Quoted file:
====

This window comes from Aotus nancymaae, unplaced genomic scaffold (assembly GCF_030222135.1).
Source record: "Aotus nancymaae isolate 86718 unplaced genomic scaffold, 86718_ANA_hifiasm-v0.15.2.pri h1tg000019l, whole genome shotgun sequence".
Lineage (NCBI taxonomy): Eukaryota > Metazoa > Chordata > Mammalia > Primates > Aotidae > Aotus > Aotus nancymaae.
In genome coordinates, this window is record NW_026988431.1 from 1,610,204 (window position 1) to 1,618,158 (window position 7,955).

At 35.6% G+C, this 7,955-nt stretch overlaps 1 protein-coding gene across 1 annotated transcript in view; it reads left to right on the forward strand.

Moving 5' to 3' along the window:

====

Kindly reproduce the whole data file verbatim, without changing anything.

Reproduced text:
This window comes from Aotus nancymaae, unplaced genomic scaffold (assembly GCF_030222135.1).
Source record: "Aotus nancymaae isolate 86718 unplaced genomic scaffold, 86718_ANA_hifiasm-v0.15.2.pri h1tg000019l, whole genome shotgun sequence".
Lineage (NCBI taxonomy): Eukaryota > Metazoa > Chordata > Mammalia > Primates > Aotidae > Aotus > Aotus nancymaae.
In genome coordinates, this window is record NW_026988431.1 from 1,610,204 (window position 1) to 1,618,158 (window position 7,955).

At 35.6% G+C, this 7,955-nt stretch overlaps 1 protein-coding gene across 1 annotated transcript in view; it reads left to right on the forward strand.

Moving 5' to 3' along the window: